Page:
Thurlow Weed (1797‒1882) was an editor, publisher, and party politician who exercised great influence in New York State and national politics, in large part through the Albany Evening Journal, a newspaper that he edited for more than 30 years. Weed disliked slavery and the Democratic Party, which he warred against first as a member of the Anti-Masons, then the Whigs, and finally the Republican Party. He was a friend of Secretary of State William Henry Seward and helped to launch the young Horace Greeley on his journalistic career. He ...
John Ericsson
John Ericsson (1803‒89) was an inventor and engineer whose innovations revolutionized naval warfare. In 1826 he emigrated from his native Sweden to Great Britain, where in 1836 he made significant improvements to the screw propeller. He moved to the United States in 1839. He designed the USS Princeton, the first steam-powered ship with engines and boilers entirely below the waterline. His most famous ship design was for the ironclad USS Monitor, which was completed in 1861 and fought the ironclad Merrimack (sunk April 1861, raised, reconstructed, and recommissioned as ...
Henry and Lucretia Clay
Henry Clay (1777‒1852) was an American statesman, orator, and politician, known as the “Great Pacificator” and the “Great Compromiser” for his efforts to hold together the Union at a time of growing sectional strife. He was born in Hanover County, Virginia, the son of a Baptist minister who died when he was only four. He studied law in Virginia, but moved to Kentucky where he opened a law office in Lexington. In 1803 he was elected to the Kentucky legislature and in 1806 to the U.S. Senate, even ...
Major General George B. McClellan
George McClellan (1826‒85) was one of four generals during the American Civil War to hold the post of general in chief of the armies of the United States, the others being Winfield Scott, Henry Halleck, and Ulysses S. Grant. McClellan was born in Philadelphia, graduated from the United States Military Academy at West Point in 1846, and served in the engineer corps during the Mexican War (1846‒48). He left the army in 1857 to work in the railroad industry, but returned when the Civil War broke out. After ...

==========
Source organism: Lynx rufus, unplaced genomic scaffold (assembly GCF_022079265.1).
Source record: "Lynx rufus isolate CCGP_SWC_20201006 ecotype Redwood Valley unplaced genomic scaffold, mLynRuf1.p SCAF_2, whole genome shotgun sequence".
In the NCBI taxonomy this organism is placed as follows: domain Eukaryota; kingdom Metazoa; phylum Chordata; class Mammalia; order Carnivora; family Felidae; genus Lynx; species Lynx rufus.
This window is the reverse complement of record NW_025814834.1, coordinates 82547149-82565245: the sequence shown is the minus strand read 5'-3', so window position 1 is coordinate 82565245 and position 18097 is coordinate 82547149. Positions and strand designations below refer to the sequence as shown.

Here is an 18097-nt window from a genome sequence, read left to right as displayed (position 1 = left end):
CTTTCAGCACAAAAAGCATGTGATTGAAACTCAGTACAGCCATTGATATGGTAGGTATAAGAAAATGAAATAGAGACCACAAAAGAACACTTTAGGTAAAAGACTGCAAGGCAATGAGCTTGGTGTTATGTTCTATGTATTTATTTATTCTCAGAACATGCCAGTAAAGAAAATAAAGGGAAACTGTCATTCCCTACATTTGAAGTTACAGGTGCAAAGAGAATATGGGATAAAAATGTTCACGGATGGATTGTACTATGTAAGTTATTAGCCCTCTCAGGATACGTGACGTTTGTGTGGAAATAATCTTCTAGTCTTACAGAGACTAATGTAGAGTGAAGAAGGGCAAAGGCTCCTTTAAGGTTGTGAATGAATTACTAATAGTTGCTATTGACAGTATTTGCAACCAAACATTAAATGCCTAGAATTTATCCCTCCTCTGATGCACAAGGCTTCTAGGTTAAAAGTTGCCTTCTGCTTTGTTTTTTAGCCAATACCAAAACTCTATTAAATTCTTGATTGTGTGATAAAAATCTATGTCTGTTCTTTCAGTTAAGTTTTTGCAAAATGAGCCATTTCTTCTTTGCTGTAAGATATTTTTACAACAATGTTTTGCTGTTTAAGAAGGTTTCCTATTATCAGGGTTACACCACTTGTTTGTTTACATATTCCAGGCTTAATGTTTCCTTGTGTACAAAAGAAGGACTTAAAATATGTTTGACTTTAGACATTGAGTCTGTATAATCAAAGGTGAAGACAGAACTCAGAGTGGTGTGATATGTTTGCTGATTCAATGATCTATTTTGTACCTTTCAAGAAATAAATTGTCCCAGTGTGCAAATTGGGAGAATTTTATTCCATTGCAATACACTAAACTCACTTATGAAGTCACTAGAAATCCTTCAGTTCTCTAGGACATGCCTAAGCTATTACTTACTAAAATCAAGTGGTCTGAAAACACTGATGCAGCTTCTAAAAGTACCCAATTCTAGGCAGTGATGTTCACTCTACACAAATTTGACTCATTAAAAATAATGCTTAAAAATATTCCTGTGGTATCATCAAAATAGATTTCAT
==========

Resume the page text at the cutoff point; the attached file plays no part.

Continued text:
Major General Henry Halleck
Henry Halleck (1815−72) was born in Waterville, New York. He graduated from the United States Military Academy at West Point in 1839, and served in the Mexican War of 1846−48. He retired from the army in 1854 to practice law, but after the outbreak of the Civil War in 1861 he reentered the service with the rank of major general. He commanded the Department of the Missouri from November 19, 1861, to July 11, 1862, when he became general in chief of all the Union armies, a position ...
Major General Irvin McDowell
Irvin McDowell (1818−85) was a Union general in the American Civil War. Born in Columbus, Ohio, he graduated from the United States Military Academy at West Point in 1838 and fought in the Mexican War of 1846−48. Early in the Civil War he was a brigadier general at the head of the Department of Northeastern Virginia, and thus was in command of the Union army at the First Battle of Bull Run in July 1861. He held several other commands during the war, and was promoted to major ...
Major General Nathaniel P. Banks
Nathaniel Prentiss Banks (1816−94) was a lawyer who served as a member of Congress from 1853 to 1857 and was governor of Massachusetts from 1858 to 1861. When the Civil War broke out, he offered his services to the government and was made major general of volunteers. He commanded the Department of the Shenandoah in 1862 and the Department of the Gulf in 1863−64.  In the latter capacity, Banks led the Union forces at the siege of Port Hudson, Louisiana (May 22−July 9, 1863), which ended with ...
Major General Benjamin Butler
Benjamin F. Butler (1818−93) was a Massachusetts politician and Union army general in the American Civil War. Appointed an officer largely for political reasons, he had a mixed record as a military commander. He earned an important place in history, however, for his actions during the war toward the people and territory of the South. In 1861, while serving as commander of Fort Monroe, Virginia, he made the decision, on his own authority, not to return to the Confederacy slaves fleeing into Union lines on the grounds that they ...
Major General Ambrose Burnside
Ambrose Burnside (1824−81) was a Union general in the American Civil War. Born in Liberty, Indiana, he graduated from the United States Military Academy at West Point in 1847. Unlike many generals from both the North and the South, he did not see action in the Mexican War of 1846−48. He resigned his commission in 1853 to manufacture a breech-loading rifle that he had invented, and then worked in the railroad industry. With the outbreak of the Civil War he returned to the army, and commanded troops in ...